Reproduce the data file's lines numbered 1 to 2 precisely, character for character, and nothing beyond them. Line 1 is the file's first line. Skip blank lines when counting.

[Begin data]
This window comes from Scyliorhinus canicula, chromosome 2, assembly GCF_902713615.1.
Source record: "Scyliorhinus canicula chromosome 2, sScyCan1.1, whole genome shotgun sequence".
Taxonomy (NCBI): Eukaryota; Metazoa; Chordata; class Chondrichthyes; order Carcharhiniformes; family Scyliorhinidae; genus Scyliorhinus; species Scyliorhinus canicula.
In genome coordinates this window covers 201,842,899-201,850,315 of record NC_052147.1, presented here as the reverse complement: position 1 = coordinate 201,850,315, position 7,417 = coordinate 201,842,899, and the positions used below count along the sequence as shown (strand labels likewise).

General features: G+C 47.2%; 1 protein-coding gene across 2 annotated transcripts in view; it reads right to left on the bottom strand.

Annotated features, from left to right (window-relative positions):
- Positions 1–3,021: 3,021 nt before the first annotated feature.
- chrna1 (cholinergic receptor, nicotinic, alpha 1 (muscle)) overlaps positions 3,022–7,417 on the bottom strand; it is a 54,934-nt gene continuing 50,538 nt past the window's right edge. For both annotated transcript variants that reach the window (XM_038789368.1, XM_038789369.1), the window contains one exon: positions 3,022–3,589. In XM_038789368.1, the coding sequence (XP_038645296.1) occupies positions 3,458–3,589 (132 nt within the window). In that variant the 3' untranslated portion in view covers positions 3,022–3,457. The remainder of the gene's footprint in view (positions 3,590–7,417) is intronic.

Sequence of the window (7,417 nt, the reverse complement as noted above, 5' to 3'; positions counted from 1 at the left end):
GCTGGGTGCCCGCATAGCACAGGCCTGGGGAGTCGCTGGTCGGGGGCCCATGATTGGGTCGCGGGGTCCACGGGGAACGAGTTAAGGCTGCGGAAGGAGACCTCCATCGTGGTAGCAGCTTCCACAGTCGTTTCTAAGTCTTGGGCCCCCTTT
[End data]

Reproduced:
This window comes from Scyliorhinus canicula, chromosome 2, assembly GCF_902713615.1.
Source record: "Scyliorhinus canicula chromosome 2, sScyCan1.1, whole genome shotgun sequence".